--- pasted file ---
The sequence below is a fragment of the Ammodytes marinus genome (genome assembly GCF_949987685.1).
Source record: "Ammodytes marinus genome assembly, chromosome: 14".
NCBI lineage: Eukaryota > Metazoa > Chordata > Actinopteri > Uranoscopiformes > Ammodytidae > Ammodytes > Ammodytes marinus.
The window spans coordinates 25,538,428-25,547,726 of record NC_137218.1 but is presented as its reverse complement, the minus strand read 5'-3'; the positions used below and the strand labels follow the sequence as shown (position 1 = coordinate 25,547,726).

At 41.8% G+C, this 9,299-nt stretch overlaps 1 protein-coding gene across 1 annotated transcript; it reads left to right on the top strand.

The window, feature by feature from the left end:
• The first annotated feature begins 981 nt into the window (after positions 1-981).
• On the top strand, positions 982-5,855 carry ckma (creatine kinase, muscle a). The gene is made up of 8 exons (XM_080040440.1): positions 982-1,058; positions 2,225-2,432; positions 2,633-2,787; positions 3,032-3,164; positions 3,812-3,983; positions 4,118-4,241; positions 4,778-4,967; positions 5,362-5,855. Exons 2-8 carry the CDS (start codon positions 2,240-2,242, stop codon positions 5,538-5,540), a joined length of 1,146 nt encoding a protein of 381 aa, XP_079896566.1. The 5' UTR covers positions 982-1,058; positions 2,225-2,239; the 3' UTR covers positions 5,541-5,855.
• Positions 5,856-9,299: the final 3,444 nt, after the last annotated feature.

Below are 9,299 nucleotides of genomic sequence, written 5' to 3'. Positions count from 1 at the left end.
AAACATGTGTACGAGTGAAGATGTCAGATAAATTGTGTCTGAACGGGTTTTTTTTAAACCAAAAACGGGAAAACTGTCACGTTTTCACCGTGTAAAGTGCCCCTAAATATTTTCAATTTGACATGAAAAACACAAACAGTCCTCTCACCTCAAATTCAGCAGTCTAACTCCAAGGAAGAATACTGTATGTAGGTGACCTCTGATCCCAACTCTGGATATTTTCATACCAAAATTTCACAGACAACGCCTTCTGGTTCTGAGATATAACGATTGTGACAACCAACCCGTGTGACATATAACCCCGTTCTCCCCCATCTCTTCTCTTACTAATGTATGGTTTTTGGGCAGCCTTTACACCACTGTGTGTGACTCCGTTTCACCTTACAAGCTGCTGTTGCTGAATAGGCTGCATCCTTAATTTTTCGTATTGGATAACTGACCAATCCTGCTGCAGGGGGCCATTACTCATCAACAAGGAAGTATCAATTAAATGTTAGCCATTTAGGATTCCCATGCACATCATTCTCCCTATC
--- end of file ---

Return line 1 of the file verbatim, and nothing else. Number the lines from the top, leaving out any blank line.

The sequence below is a fragment of the Ammodytes marinus genome (genome assembly GCF_949987685.1).